During this process we also ask for committed time for aerobic conditioning and mobility. This will look like 20-30 minute sessions of low intensity, focused efforts. Hiking, biking, swimming, walk/jogging at sustainable levels as well as committing time to improving movement and flexibility.
Take the opportunity to use your journal to note how you feel (energy, exercise, state of mind) during the fasts, fed and non-fed states. You have become metabolically flexible if you are able to dip in and out of ketosis as needed, with no negative effects to energy and mood.
Step 3: Independent Variability
Once we have found a stable energy level, lack of cravings and ability to operate with varying feeding schedules it is time to fine tune this meal plan & lifestyle to you.
A little bit of info on various related eating plans:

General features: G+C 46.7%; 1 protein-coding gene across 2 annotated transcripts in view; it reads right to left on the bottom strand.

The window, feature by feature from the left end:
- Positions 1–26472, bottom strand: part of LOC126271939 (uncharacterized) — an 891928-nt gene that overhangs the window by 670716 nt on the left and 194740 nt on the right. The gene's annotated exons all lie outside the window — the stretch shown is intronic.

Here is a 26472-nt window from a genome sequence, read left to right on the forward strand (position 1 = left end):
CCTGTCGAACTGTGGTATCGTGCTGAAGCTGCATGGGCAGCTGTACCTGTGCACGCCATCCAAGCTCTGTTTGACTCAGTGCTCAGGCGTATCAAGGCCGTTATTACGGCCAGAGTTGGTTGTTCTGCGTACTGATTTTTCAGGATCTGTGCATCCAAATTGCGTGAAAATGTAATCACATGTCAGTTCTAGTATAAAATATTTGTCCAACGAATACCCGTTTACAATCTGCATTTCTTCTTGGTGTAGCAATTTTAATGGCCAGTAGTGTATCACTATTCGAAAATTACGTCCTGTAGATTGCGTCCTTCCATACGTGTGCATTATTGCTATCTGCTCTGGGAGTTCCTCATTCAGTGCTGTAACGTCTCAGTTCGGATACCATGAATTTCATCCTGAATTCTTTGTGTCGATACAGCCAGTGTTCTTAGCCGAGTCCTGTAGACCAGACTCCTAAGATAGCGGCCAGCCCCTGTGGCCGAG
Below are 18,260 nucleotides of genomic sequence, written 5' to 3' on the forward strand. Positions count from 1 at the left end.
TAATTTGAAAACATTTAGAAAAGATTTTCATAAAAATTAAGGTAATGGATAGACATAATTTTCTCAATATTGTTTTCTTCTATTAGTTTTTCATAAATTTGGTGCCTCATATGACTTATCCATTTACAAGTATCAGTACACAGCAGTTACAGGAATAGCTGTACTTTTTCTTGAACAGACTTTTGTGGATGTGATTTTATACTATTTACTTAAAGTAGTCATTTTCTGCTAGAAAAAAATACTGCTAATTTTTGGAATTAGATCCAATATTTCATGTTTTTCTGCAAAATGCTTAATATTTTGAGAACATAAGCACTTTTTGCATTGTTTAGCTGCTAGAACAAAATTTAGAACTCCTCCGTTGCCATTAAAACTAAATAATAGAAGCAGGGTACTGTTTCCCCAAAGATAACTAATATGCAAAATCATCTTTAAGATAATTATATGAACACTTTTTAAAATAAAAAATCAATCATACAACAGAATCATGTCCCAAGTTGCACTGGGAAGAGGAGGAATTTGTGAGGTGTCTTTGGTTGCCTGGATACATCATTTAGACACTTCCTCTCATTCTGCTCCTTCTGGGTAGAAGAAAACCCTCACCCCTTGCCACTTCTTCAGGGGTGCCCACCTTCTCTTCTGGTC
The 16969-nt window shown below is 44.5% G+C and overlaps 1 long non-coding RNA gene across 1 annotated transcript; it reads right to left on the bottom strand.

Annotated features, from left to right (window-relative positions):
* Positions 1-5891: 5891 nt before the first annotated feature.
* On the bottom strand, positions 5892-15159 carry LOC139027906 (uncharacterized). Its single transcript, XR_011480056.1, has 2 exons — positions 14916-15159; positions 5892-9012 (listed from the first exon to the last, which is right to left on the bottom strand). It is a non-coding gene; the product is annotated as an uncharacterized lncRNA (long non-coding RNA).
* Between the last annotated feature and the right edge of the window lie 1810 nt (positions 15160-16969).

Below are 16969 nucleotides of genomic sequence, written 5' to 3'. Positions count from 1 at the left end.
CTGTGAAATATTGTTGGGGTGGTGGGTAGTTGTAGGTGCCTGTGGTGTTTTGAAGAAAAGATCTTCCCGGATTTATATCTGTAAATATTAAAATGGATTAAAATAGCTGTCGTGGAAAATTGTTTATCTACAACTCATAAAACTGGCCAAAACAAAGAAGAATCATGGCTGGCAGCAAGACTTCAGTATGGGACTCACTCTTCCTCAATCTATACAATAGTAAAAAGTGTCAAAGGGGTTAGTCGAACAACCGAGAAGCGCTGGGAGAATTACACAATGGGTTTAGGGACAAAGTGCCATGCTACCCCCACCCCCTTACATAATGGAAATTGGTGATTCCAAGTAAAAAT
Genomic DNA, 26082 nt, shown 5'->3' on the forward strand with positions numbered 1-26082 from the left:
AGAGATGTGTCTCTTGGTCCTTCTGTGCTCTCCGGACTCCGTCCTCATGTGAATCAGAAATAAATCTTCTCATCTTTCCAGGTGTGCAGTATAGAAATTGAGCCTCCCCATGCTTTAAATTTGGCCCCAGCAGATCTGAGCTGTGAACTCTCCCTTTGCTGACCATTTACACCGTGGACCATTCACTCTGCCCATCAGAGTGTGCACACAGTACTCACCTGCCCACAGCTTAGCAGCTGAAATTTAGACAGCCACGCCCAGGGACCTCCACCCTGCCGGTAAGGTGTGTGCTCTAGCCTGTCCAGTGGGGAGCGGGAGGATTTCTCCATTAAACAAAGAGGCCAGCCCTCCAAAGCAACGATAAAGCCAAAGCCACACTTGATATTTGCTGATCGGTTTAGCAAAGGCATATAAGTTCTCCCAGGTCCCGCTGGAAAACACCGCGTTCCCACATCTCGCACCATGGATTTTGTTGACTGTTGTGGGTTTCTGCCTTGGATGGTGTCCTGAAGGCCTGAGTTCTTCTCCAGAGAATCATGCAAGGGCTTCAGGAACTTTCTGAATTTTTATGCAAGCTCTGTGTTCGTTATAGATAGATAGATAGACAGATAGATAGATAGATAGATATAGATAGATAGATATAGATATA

What you eat and the quality of that food is our first area of focus and we believe the most important. Obviously, this could be taken out of context so we provided some fundamental serving suggestions.The first place to start is by building every meal, whether it’s breakfast, lunch, a snack, or dinner around a quality source of protein. By quality we are referring the the health of the animal. Does the animal roam free in open space with a choice of plants to eat, grown in the sun with minimal antibiotics and human interference? Next, we complement that protein with seasonal and fresh carbohydrates, I.e. plants. By choosing seasonal and locally grown food you are contributing to your local farmers and decreasing a significantly large carbon footprint associated with the American diet. Finally we top our meal off withhealthy fats such as avocado, butter, coconut and coconut oil, mixed raw nuts (except peanuts and cashews), and olive oil.